I'm accustomed to finding duplicate dance figures in the little country dance tune books of the late eighteenth and early nineteenth century. That's why I've taken to calling them tune books, since calling them dance manuals implies that the dance figures themselves are new, unique, or special. What was exciting about them was the music; the figures were repetitive and uninspired. In the little tune books, with twelve or twenty-four tunes, I'll often notice that the same dance figures (the complete sequence given for a tune) appear with two different tunes. In the larger books, with two hundred or more tunes, I'll find several instances of repetition without much effort, with some figures being used several times.
And sometimes I find a doozy of a tune book whose publisher repeated so many dance figures -- even by the low standards of the era -- that more than half are duplicates. That's unusual enough to be worth talking about by way of an example of how blithely indifferent dancers of this era were to originality in their country dance choreography. And it can serve as Exhibit A for any future discussions of the interchangeability of Regency dance tunes and figures, which many present-day dancers have trouble accepting.
Twenty Four Country Dances, for the Year 1803 Composed by Mr. Gray, Adapted for the Violin, German Flute, Oboe, &c. with Figures was published by Thompson's Music Warehouse, home of the publishers of the long-running series of annual Thompson's Twenty Four Country Dances for the Year ___ as well as the periodic volumes of Thompson's Compleat Collection. But this book does not appear to be part of the standard Thompson's series. Having a named composer is unusual; all of the Thompson series books I have seen are anonymous. And its lack of the typical Thompson's tagline, "As they are Perform'd at Court, Bath and all Publick Assemblys" implies to me that this music was not performed in any such venues, though perhaps the composer had hopes of it. Was Mr. Gray such a noted composer or musician that Thompson's decided it was worth publishing a book of his tunes? Or was this the equivalent of a modern vanity press publication commissioned privately by Mr. Gray?
I'm not qualified to judge Mr. Gray's talents as a composer, but judging from their names, the tunes do appear to be unique. While a few of the titles ("Sleepy Moggy", "Bartholemew Fair", "Golden Farmer") match those in other publications, comparing the music shows that they are actually different tunes. I can't rule out the possibility that Mr. Gray cribbed all of his music from elsewhere and gave it new titles, but I'll give him the benefit of the doubt.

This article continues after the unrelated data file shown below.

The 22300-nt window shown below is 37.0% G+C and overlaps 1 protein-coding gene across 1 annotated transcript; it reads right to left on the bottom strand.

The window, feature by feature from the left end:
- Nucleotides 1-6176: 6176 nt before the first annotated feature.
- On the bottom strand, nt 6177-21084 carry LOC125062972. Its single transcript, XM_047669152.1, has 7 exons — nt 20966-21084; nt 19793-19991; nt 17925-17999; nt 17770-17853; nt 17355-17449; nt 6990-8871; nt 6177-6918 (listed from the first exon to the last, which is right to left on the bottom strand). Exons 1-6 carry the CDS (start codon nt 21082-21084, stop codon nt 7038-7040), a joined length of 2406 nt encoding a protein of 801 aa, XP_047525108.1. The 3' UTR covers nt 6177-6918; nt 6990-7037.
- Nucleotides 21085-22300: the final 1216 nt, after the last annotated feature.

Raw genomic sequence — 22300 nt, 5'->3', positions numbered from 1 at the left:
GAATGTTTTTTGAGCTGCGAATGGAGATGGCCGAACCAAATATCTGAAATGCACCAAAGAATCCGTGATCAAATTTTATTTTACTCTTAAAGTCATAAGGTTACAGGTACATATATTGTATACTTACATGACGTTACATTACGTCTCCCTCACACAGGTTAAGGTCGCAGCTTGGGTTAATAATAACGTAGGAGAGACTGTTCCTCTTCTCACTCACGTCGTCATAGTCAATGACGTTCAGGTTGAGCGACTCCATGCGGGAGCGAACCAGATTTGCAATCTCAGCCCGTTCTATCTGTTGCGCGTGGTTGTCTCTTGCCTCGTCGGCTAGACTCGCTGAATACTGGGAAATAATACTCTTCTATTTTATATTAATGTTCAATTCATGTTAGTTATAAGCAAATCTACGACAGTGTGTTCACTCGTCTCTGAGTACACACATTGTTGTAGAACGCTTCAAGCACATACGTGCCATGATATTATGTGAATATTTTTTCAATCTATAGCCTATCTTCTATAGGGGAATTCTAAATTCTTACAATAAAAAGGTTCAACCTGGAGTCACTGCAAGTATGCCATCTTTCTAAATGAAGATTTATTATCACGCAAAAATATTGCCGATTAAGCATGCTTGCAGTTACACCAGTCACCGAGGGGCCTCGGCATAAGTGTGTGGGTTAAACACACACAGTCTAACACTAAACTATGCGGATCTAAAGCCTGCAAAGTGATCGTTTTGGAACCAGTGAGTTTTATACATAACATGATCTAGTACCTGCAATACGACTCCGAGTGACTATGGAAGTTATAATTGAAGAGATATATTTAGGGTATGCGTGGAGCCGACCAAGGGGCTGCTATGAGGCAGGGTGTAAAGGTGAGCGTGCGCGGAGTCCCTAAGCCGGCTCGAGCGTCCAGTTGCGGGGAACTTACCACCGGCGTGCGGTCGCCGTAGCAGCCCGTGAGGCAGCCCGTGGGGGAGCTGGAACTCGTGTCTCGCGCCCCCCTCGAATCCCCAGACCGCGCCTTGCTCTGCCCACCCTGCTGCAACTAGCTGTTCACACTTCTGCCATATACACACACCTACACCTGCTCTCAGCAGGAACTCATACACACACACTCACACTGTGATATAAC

Note the phrasing of the book's title: Dances...Composed by Mr. Gray...with Figures. Mr. Gray is the composer of the music ("dances"). He may or may not have been responsible for setting figures to his tunes; it may have been someone at Thompson's, or some poor freelancer, or maybe a friend or relative of Mr. Gray's. Whoever it was did perhaps the shoddiest job I've ever seen. They should win some sort of prize for the highest overall percentage of duplicate figures.
Of the twenty-four tunes, only ten are given dance figures that are unique within this book. Eight tunes share four dance figures, each being used twice. The other six tunes share only two dance figures between them, each appearing three times. Here are the repeating figures:
Foot it change sides & back again. lead down 1st Cu: up again & cast off. hands 6 round & back again. chain pousette with the top & bottom Cu:
Appears with "A House a Fire" and "Edinburgh Races"
1st. Cu: sett to the 2d. Lady & hands 3 round, the same to the 2d. Gen: lead down the middle, up again, Allemand & Swing Corners.
Appears with "Trip to Preston Guild" and "Madame Recaimer’s Waltz"
1st. Lady set to the 2d. Gen: & turn the 3d. lead down the middle up again & Allemand.
Appears with "Bartholemew Fair", "The Lawyer’s Fee", and "Miss Randle’s Whim". Note that this figure is also carelessly edited; there needs to be a parallel set-and-turn for the first Gent!
1st. & 2d. Cu: set hands across back again lead down the middle, up again, right & left.
Appears with "Jack Tar’s Delight" and "Ratling Morgan"
The 3 Ladies lead round, the 3d. Gen: the Gen: round the 3 Ladies, lead down the middle, up again, cast off, & Allemand.
Appears with "Sleepy Moggy", "Lord Lotherdale['s] Favorite", and "The Voice of Nature"
Change, sides back, again, hands across, back again, lead down the middle, up again, Allemand.
Appears with "Second Thoughts are Best" and a second tune whose title is cut off at the top of the page. Note that the incorrect punctuation (more careless editing!) is misleading; the opening figure is "change sides, back again."
The ten tunes appearing with dance figures that show up only once in this particular manual are:
"Tom Jones Waltz" "Lord Guilford's Whim"
"Miss Mary's Frolick" "Lord Duncan's Favorite"
"Monsieur Garnarin's Flight" "Lord Nelson's Whim"
"Miss Derby's Waltz" "Now or Never"
"Lady Howard's Waltz" "The Golden Farmer"
Note that figures being used only once within this manual does not mean they are unique in general; the dance figures I have spot-checked, including the ones with duplicates in this book, all have multiple matches in other books as well, which is exactly what I would expect.
I should add a note of thanks here to Robert Keller for his Dance Figure Index: English Country Dances, 1700-1827, which makes it terrifically easy to search for duplicate dance figures and is a tremendous resource for researching historical country dance.